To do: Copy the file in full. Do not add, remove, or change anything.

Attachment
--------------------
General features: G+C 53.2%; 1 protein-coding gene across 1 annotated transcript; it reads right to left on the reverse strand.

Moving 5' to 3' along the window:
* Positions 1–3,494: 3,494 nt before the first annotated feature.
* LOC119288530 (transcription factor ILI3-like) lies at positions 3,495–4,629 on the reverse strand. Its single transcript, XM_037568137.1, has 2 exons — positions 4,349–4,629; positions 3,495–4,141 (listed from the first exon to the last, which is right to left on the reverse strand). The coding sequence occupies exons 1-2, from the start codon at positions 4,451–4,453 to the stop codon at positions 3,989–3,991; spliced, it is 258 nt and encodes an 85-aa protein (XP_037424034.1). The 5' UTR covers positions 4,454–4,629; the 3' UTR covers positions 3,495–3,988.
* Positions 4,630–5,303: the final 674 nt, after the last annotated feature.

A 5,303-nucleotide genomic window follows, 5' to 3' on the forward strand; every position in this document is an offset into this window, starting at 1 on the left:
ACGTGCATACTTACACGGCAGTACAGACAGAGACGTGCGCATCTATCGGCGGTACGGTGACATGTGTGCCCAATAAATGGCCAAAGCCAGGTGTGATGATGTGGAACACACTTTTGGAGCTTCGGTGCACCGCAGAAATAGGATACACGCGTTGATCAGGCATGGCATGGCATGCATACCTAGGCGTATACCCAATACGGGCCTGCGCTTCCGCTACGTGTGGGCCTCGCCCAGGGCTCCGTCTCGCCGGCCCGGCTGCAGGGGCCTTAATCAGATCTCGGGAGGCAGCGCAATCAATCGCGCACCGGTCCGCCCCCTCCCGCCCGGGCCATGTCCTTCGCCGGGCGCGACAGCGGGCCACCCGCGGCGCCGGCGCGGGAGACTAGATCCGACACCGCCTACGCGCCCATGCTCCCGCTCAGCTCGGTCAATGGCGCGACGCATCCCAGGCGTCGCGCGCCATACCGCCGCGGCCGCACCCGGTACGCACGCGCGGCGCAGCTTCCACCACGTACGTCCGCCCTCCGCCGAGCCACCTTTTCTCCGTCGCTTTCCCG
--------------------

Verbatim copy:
General features: G+C 53.2%; 1 protein-coding gene across 1 annotated transcript; it reads right to left on the reverse strand.

Moving 5' to 3' along the window:
* Positions 1–3,494: 3,494 nt before the first annotated feature.
* LOC119288530 (transcription factor ILI3-like) lies at positions 3,495–4,629 on the reverse strand. Its single transcript, XM_037568137.1, has 2 exons — positions 4,349–4,629; positions 3,495–4,141 (listed from the first exon to the last, which is right to left on the reverse strand). The coding sequence occupies exons 1-2, from the start codon at positions 4,451–4,453 to the stop codon at positions 3,989–3,991; spliced, it is 258 nt and encodes an 85-aa protein (XP_037424034.1). The 5' UTR covers positions 4,454–4,629; the 3' UTR covers positions 3,495–3,988.
* Positions 4,630–5,303: the final 674 nt, after the last annotated feature.

A 5,303-nucleotide genomic window follows, 5' to 3' on the forward strand; every position in this document is an offset into this window, starting at 1 on the left:
ACGTGCATACTTACACGGCAGTACAGACAGAGACGTGCGCATCTATCGGCGGTACGGTGACATGTGTGCCCAATAAATGGCCAAAGCCAGGTGTGATGATGTGGAACACACTTTTGGAGCTTCGGTGCACCGCAGAAATAGGATACACGCGTTGATCAGGCATGGCATGGCATGCATACCTAGGCGTATACCCAATACGGGCCTGCGCTTCCGCTACGTGTGGGCCTCGCCCAGGGCTCCGTCTCGCCGGCCCGGCTGCAGGGGCCTTAATCAGATCTCGGGAGGCAGCGCAATCAATCGCGCACCGGTCCGCCCCCTCCCGCCCGGGCCATGTCCTTCGCCGGGCGCGACAGCGGGCCACCCGCGGCGCCGGCGCGGGAGACTAGATCCGACACCGCCTACGCGCCCATGCTCCCGCTCAGCTCGGTCAATGGCGCGACGCATCCCAGGCGTCGCGCGCCATACCGCCGCGGCCGCACCCGGTACGCACGCGCGGCGCAGCTTCCACCACGTACGTCCGCCCTCCGCCGAGCCACCTTTTCTCCGTCGCTTTCCCG